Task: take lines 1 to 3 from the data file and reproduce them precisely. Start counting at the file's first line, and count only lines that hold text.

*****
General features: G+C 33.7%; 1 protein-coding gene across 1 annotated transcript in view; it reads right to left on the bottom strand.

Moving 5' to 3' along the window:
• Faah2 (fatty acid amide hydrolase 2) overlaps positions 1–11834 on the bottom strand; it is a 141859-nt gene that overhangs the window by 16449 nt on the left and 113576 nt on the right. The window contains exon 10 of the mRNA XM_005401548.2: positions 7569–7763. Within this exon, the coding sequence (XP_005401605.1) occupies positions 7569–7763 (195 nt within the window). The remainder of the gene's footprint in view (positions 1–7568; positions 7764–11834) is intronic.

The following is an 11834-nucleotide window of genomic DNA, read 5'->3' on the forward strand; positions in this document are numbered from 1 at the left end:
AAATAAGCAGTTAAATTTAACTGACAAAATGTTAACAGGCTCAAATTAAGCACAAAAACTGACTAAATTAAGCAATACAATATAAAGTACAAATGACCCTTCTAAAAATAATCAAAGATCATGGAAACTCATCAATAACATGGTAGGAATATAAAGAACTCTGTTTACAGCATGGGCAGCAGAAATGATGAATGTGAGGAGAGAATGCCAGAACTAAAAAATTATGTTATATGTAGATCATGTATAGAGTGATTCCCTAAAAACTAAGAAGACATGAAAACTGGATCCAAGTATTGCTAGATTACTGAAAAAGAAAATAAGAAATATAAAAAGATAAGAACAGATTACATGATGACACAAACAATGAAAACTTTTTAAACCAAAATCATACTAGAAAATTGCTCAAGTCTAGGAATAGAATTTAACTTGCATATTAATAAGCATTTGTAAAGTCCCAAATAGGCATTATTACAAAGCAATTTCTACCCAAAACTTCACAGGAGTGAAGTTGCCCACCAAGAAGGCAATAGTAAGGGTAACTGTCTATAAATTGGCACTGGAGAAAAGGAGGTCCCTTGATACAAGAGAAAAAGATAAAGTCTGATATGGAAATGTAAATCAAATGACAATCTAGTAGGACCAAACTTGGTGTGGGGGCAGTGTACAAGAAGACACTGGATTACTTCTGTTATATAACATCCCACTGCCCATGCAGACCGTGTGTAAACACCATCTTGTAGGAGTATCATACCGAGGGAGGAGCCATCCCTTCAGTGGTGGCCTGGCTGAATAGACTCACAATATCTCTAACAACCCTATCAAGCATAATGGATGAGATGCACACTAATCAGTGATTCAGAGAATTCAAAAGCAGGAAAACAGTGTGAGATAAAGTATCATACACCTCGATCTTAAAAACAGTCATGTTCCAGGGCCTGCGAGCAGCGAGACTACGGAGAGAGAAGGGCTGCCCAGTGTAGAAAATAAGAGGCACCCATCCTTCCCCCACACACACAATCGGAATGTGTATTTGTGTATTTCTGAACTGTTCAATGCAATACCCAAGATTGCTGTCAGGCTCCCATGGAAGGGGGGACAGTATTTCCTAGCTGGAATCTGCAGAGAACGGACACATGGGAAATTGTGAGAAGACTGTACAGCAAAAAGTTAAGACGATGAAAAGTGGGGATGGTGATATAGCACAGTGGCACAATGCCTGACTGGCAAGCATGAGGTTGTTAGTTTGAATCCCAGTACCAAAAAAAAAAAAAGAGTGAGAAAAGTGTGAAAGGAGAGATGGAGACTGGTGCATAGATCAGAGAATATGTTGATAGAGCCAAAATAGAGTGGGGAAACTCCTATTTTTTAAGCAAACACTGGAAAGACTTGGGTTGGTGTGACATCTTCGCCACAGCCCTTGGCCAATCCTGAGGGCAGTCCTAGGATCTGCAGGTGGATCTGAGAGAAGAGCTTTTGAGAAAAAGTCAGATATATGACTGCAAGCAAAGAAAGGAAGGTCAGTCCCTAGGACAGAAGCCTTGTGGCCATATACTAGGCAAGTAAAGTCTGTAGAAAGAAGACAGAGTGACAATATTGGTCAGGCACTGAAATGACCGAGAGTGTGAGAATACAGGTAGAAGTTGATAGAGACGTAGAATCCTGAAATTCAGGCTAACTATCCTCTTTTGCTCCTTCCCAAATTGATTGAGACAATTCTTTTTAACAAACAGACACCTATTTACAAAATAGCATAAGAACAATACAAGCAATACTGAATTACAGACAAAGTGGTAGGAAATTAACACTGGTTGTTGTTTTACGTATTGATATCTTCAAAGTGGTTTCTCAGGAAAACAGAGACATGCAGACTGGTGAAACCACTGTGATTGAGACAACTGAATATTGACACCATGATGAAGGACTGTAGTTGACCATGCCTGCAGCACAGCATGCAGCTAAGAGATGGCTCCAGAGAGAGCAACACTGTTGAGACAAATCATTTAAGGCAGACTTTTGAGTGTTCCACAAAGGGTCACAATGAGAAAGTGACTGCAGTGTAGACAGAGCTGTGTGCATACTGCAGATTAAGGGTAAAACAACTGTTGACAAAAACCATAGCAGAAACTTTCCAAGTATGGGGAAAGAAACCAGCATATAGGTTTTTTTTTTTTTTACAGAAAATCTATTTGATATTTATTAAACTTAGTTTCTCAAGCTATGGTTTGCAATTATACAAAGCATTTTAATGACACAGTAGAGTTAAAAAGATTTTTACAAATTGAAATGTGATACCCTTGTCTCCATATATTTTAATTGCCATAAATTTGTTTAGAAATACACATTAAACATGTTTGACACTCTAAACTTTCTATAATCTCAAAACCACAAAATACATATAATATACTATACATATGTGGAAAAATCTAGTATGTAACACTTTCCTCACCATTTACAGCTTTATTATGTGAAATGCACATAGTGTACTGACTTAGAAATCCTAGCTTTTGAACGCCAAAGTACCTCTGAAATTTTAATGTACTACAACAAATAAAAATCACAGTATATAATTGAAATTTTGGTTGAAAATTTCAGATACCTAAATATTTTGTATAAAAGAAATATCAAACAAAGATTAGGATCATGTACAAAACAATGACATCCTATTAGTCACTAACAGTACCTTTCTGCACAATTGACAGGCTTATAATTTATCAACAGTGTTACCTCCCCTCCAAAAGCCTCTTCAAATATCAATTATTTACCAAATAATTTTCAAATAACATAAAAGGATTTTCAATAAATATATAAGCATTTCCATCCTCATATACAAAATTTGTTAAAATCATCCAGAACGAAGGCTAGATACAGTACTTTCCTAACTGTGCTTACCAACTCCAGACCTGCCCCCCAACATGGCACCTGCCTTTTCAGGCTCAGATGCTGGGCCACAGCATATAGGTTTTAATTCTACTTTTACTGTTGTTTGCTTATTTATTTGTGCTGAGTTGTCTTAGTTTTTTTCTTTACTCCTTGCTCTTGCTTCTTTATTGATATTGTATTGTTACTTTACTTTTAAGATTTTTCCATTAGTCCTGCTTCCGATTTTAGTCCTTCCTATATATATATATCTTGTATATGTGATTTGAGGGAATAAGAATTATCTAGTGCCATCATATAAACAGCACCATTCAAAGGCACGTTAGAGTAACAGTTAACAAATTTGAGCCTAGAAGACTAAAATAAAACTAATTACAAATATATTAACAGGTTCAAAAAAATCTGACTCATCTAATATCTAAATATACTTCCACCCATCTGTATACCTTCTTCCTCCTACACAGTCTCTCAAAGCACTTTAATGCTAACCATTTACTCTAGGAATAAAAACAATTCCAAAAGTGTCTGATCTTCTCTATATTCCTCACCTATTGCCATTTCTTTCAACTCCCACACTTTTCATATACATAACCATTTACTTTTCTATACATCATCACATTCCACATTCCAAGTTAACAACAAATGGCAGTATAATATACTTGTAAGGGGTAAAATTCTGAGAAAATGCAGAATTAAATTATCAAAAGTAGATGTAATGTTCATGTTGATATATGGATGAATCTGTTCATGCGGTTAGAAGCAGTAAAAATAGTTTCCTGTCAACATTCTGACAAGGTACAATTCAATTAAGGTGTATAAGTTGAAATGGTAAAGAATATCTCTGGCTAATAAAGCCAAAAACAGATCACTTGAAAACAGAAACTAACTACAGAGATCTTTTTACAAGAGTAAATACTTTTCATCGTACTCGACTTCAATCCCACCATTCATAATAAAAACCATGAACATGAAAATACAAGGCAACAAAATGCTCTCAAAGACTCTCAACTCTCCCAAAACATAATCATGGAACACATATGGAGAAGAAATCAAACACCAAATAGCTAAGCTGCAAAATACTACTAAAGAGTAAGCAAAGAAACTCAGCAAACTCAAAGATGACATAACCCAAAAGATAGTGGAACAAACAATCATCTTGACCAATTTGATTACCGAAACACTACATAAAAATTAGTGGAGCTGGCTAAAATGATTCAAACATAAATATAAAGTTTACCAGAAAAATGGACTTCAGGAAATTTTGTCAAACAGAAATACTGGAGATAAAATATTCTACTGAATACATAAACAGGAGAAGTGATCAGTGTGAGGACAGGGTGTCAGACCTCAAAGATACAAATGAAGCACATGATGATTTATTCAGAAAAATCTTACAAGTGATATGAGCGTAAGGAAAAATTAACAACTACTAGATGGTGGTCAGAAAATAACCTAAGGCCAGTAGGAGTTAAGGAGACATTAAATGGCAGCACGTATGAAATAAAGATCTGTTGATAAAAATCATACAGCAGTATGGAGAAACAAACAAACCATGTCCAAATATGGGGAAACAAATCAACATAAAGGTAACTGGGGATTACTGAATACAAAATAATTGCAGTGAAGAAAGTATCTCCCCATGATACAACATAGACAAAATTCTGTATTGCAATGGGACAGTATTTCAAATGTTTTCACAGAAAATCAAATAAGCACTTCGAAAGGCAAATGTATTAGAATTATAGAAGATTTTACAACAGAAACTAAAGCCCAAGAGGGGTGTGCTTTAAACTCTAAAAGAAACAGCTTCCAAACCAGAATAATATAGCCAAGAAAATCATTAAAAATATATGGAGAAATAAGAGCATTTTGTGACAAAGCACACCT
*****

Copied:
General features: G+C 33.7%; 1 protein-coding gene across 1 annotated transcript in view; it reads right to left on the bottom strand.

Moving 5' to 3' along the window:
• Faah2 (fatty acid amide hydrolase 2) overlaps positions 1–11834 on the bottom strand; it is a 141859-nt gene that overhangs the window by 16449 nt on the left and 113576 nt on the right. The window contains exon 10 of the mRNA XM_005401548.2: positions 7569–7763. Within this exon, the coding sequence (XP_005401605.1) occupies positions 7569–7763 (195 nt within the window). The remainder of the gene's footprint in view (positions 1–7568; positions 7764–11834) is intronic.